Accra Wedding


The yellow sun had halved, and the year was indeterminate.

___I had crossed the ocean in reverse to meet him on the beach.


Our guests collected their bones from the floor and rose to greet me.

___A man with the surname Donkor (slave). Mine was Gargaɗi (caution).


___Sprung off how our darkness paired.

We spoke in Hausa, though through time we broke into trade language.


___For instance, in order to say, “I once loved you.”

_________We had a night wedding in the captive tradition.


______A separate ceremony for each just-acquired lord.

___For a wedding gift, each forged us an iron collar inscribed with gospel.


______To each we offered our declarations of fidelity.

___Our first dance happened in ankle fetters.


Our first dance had been our first touch. We whispered hurriedly of

___how long it had been since last we had seen each other.


We fed each other karkashi, burukutu, roast plantain, and fried pork back.

___We turned indoors where we claimed rhythm as our portion.


Fate coming soon to silhouette, we thought to hyphenate our destinations.

___I listened as our bone people shouted for him to break me for my blood.




Depraved Indifference


for Freddie Gray


since the king of any hood be he who best shuffles, shuttles

our hordes of undead: since torching the blazing bundle—

who promised, as a final gift, to be the first breath

of smog for mama’s remaining mornings: since eviction

be rule of law: bullets the gods—for their seizure, for

their thermodynamics, for their aching after praise and shout:


you and i are the taboo, queer for our clutch and seeing

i-against-i: since the blessing of forgiveness at every hastened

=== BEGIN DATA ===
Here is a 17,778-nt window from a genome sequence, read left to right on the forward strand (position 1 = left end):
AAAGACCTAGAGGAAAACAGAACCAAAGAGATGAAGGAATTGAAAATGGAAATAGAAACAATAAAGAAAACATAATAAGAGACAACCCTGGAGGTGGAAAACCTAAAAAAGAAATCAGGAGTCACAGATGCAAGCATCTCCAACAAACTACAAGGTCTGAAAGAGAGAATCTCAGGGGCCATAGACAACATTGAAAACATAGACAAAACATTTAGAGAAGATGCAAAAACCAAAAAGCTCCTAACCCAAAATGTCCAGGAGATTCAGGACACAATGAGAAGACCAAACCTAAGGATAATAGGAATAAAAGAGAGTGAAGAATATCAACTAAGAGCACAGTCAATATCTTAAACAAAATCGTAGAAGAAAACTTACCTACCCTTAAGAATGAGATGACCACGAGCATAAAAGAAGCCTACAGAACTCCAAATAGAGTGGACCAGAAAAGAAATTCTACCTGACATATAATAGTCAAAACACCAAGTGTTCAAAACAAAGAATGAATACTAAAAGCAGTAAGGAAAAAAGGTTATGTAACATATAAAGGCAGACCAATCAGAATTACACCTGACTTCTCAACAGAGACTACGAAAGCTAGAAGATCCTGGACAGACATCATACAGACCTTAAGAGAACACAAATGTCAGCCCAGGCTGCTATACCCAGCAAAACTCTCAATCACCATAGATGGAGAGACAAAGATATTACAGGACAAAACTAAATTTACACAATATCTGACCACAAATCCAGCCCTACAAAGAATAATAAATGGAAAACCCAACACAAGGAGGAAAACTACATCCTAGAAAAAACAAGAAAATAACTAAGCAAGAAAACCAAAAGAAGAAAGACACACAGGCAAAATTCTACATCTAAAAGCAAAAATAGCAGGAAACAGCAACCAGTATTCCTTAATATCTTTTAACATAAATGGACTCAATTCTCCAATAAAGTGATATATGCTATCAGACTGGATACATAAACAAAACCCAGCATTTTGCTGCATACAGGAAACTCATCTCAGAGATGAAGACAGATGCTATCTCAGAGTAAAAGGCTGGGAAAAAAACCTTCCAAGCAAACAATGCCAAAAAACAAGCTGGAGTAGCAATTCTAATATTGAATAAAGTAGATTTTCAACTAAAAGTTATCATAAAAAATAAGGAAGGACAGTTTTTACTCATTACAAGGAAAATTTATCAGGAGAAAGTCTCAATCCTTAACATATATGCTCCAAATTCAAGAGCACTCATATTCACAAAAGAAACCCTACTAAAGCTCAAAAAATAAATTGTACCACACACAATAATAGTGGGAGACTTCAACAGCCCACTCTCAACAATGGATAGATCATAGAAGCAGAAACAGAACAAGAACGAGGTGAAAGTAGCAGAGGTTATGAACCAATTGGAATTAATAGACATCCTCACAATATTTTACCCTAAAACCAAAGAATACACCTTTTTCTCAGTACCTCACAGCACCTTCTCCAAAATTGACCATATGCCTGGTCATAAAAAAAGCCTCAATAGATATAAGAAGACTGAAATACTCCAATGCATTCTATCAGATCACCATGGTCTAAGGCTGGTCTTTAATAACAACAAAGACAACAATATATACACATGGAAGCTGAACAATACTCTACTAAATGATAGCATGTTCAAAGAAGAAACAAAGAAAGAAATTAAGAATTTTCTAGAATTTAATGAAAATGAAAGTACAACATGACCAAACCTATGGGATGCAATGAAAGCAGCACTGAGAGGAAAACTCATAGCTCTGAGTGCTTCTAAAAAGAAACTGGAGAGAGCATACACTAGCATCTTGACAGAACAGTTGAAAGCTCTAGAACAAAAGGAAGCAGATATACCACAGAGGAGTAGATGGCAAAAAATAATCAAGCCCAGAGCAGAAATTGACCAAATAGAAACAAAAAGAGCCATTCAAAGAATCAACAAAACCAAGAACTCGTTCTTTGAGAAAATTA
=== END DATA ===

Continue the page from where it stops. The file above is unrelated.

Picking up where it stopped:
leaving: since the landlord’s sentinels ride rough to shatter

spines, lest the rest of us forget: since with any easy holler,

we too will be left twinless, clanless, privileged only the luck

of the riot, without any place at all to take our rest—




In from the Rain


My name in the movie will be “unknown thot #3,” but good

friends may still call me Chek for short. Dew is sticking

to the fishnets which stick to my thighs which hunger

after your fingerprints. A load of epithelia, precisely.

Goddamn if I ain’t my mother’s kid. I look so fine

in this black velvet dress. Even while getting it grimy

in the alley. The rain all around. Your kisses sticking

too while we grunt in the same place where someone

later will have to sleep. I’d never promised to give you 100.

Above all, the blue and green neon eeks PARADISE.

This particular moment is the whole movie. It’s a rom-com,

but for clueless queers. We’ll cast Monster-era

Charlize Theron as your absent mother. We’ll cast Denzel

as my absent father. Hella cameos from all the salty folks

who had they mans or they girl snatched up by me.

Corrupting the weak. Little sympathy as such.

All I could do was tidy up the house a little, sneak a slice

of cake from the fridge. But I’m gone by now. I’m back

inside and drying off. I’m updating my recipes again

for miyan taushe and pecan pie. Contemplating how to embody

believably. Ideally before dawn. Yusef Lateef is playing.

The vape pen is fully charged. What Ma doesn’t know won’t

hurt much. And soon this won’t be my beautiful home. Those

won’t be my succulent houseplants. That won’t be my beautiful

dog. I’ll have gone off somewhere warm. You’ll be somewhere

thinking of me. Now I’ve gone to bed where I may consider— a

s a way to go, when the time comes, if granted the choice—death

by volcano. Lining the rim, another cameo from those salty folks.

(Y’all see your redemption? Y’all get to watch me burn.)

How often do you neglect your joy? Witness now with open eyes,

as I enter permanently into my favored visions. Each offering

a glimpse into the next incarnation. I love the one where I become

a horse. I dance on Saturn’s rings. My remnants no longer matter.

In the void all colors fully present. Born violently, yet born.



CHEKWUBE DANLADI is the author of Semiotics (UGA Press, September 2020), selected by Evie Shockley as the winner of the 2019 Cave Canem Poetry Prize. From Lagos by way of West Baltimore, she currently lives in Chicago.

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